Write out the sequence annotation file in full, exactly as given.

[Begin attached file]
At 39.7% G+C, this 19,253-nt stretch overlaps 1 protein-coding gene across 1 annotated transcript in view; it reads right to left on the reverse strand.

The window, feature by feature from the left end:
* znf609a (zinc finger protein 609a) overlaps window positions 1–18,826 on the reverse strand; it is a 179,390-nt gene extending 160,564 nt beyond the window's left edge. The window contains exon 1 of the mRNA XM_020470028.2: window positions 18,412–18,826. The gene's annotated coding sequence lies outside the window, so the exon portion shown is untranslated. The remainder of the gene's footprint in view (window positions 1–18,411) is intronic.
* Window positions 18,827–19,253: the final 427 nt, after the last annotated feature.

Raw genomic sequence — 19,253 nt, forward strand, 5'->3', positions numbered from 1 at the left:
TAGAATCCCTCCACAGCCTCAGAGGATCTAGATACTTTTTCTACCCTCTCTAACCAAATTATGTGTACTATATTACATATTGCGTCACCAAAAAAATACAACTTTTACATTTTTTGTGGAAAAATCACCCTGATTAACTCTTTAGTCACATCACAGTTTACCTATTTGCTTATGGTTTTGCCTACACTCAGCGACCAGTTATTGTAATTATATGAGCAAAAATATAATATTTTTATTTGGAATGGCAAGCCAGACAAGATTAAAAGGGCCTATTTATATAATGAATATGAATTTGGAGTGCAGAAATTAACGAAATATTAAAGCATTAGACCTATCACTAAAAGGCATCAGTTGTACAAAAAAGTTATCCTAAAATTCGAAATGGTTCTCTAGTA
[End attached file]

At 39.7% G+C, this 19,253-nt stretch overlaps 1 protein-coding gene across 1 annotated transcript in view; it reads right to left on the reverse strand.

The window, feature by feature from the left end:
* znf609a (zinc finger protein 609a) overlaps window positions 1–18,826 on the reverse strand; it is a 179,390-nt gene extending 160,564 nt beyond the window's left edge. The window contains exon 1 of the mRNA XM_020470028.2: window positions 18,412–18,826. The gene's annotated coding sequence lies outside the window, so the exon portion shown is untranslated. The remainder of the gene's footprint in view (window positions 1–18,411) is intronic.
* Window positions 18,827–19,253: the final 427 nt, after the last annotated feature.

Raw genomic sequence — 19,253 nt, forward strand, 5'->3', positions numbered from 1 at the left:
TAGAATCCCTCCACAGCCTCAGAGGATCTAGATACTTTTTCTACCCTCTCTAACCAAATTATGTGTACTATATTACATATTGCGTCACCAAAAAAATACAACTTTTACATTTTTTGTGGAAAAATCACCCTGATTAACTCTTTAGTCACATCACAGTTTACCTATTTGCTTATGGTTTTGCCTACACTCAGCGACCAGTTATTGTAATTATATGAGCAAAAATATAATATTTTTATTTGGAATGGCAAGCCAGACAAGATTAAAAGGGCCTATTTATATAATGAATATGAATTTGGAGTGCAGAAATTAACGAAATATTAAAGCATTAGACCTATCACTAAAAGGCATCAGTTGTACAAAAAAGTTATCCTAAAATTCGAAATGGTTCTCTAGTA